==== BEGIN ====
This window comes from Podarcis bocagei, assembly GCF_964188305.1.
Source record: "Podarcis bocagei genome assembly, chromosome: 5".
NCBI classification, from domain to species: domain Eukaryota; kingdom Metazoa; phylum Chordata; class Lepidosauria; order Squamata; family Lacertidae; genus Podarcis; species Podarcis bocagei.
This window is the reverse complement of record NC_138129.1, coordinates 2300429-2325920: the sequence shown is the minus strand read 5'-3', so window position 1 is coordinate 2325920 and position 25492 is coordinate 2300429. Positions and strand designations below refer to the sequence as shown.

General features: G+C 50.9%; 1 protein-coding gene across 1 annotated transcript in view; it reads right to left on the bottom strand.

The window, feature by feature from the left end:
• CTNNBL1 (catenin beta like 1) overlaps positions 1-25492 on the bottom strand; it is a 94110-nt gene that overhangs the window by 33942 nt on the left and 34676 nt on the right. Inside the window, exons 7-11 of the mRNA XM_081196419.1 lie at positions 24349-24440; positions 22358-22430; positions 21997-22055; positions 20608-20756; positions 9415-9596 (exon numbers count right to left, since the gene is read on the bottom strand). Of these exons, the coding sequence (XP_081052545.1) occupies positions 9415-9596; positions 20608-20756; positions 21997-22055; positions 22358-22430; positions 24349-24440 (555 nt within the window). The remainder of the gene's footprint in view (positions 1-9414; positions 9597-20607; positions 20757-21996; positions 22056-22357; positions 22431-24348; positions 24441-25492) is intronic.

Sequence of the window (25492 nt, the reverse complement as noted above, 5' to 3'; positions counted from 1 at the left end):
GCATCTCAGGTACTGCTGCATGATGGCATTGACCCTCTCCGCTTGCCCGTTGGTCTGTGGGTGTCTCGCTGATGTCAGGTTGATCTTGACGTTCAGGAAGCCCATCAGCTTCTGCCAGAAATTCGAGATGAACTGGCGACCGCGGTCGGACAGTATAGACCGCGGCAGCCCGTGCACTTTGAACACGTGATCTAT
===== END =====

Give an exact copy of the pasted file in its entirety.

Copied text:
This window comes from Podarcis bocagei, assembly GCF_964188305.1.
Source record: "Podarcis bocagei genome assembly, chromosome: 5".
NCBI classification, from domain to species: domain Eukaryota; kingdom Metazoa; phylum Chordata; class Lepidosauria; order Squamata; family Lacertidae; genus Podarcis; species Podarcis bocagei.
This window is the reverse complement of record NC_138129.1, coordinates 2300429-2325920: the sequence shown is the minus strand read 5'-3', so window position 1 is coordinate 2325920 and position 25492 is coordinate 2300429. Positions and strand designations below refer to the sequence as shown.

General features: G+C 50.9%; 1 protein-coding gene across 1 annotated transcript in view; it reads right to left on the bottom strand.

The window, feature by feature from the left end:
• CTNNBL1 (catenin beta like 1) overlaps positions 1-25492 on the bottom strand; it is a 94110-nt gene that overhangs the window by 33942 nt on the left and 34676 nt on the right. Inside the window, exons 7-11 of the mRNA XM_081196419.1 lie at positions 24349-24440; positions 22358-22430; positions 21997-22055; positions 20608-20756; positions 9415-9596 (exon numbers count right to left, since the gene is read on the bottom strand). Of these exons, the coding sequence (XP_081052545.1) occupies positions 9415-9596; positions 20608-20756; positions 21997-22055; positions 22358-22430; positions 24349-24440 (555 nt within the window). The remainder of the gene's footprint in view (positions 1-9414; positions 9597-20607; positions 20757-21996; positions 22056-22357; positions 22431-24348; positions 24441-25492) is intronic.

Sequence of the window (25492 nt, the reverse complement as noted above, 5' to 3'; positions counted from 1 at the left end):
GCATCTCAGGTACTGCTGCATGATGGCATTGACCCTCTCCGCTTGCCCGTTGGTCTGTGGGTGTCTCGCTGATGTCAGGTTGATCTTGACGTTCAGGAAGCCCATCAGCTTCTGCCAGAAATTCGAGATGAACTGGCGACCGCGGTCGGACAGTATAGACCGCGGCAGCCCGTGCACTTTGAACACGTGATCTAT